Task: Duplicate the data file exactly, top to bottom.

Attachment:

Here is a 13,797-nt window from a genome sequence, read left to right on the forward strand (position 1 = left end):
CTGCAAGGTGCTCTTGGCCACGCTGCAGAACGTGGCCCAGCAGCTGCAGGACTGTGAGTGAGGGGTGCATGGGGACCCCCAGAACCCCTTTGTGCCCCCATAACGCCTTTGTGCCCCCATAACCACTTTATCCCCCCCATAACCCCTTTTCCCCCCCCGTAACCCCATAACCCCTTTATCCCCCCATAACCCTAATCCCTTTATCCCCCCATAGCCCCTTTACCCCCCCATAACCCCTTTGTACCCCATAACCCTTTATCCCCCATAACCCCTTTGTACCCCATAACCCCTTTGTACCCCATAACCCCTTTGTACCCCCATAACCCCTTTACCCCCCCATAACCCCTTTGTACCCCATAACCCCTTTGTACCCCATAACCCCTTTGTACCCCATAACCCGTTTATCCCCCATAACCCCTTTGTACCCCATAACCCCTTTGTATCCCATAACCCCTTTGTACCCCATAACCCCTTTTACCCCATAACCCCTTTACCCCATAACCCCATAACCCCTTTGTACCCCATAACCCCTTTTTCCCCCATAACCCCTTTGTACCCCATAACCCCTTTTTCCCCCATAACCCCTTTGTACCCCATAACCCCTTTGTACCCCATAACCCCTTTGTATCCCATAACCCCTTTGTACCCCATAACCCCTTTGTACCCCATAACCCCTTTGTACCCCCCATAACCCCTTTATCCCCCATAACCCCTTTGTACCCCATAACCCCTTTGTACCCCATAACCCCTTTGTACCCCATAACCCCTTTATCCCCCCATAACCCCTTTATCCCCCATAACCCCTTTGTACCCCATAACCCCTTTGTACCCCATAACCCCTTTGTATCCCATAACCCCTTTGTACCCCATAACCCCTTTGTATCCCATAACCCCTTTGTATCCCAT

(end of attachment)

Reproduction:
Here is a 13,797-nt window from a genome sequence, read left to right on the forward strand (position 1 = left end):
CTGCAAGGTGCTCTTGGCCACGCTGCAGAACGTGGCCCAGCAGCTGCAGGACTGTGAGTGAGGGGTGCATGGGGACCCCCAGAACCCCTTTGTGCCCCCATAACGCCTTTGTGCCCCCATAACCACTTTATCCCCCCCATAACCCCTTTTCCCCCCCCGTAACCCCATAACCCCTTTATCCCCCCATAACCCTAATCCCTTTATCCCCCCATAGCCCCTTTACCCCCCCATAACCCCTTTGTACCCCATAACCCTTTATCCCCCATAACCCCTTTGTACCCCATAACCCCTTTGTACCCCATAACCCCTTTGTACCCCCATAACCCCTTTACCCCCCCATAACCCCTTTGTACCCCATAACCCCTTTGTACCCCATAACCCCTTTGTACCCCATAACCCGTTTATCCCCCATAACCCCTTTGTACCCCATAACCCCTTTGTATCCCATAACCCCTTTGTACCCCATAACCCCTTTTACCCCATAACCCCTTTACCCCATAACCCCATAACCCCTTTGTACCCCATAACCCCTTTTTCCCCCATAACCCCTTTGTACCCCATAACCCCTTTTTCCCCCATAACCCCTTTGTACCCCATAACCCCTTTGTACCCCATAACCCCTTTGTATCCCATAACCCCTTTGTACCCCATAACCCCTTTGTACCCCATAACCCCTTTGTACCCCCCATAACCCCTTTATCCCCCATAACCCCTTTGTACCCCATAACCCCTTTGTACCCCATAACCCCTTTGTACCCCATAACCCCTTTATCCCCCCATAACCCCTTTATCCCCCATAACCCCTTTGTACCCCATAACCCCTTTGTACCCCATAACCCCTTTGTATCCCATAACCCCTTTGTACCCCATAACCCCTTTGTATCCCATAACCCCTTTGTATCCCAT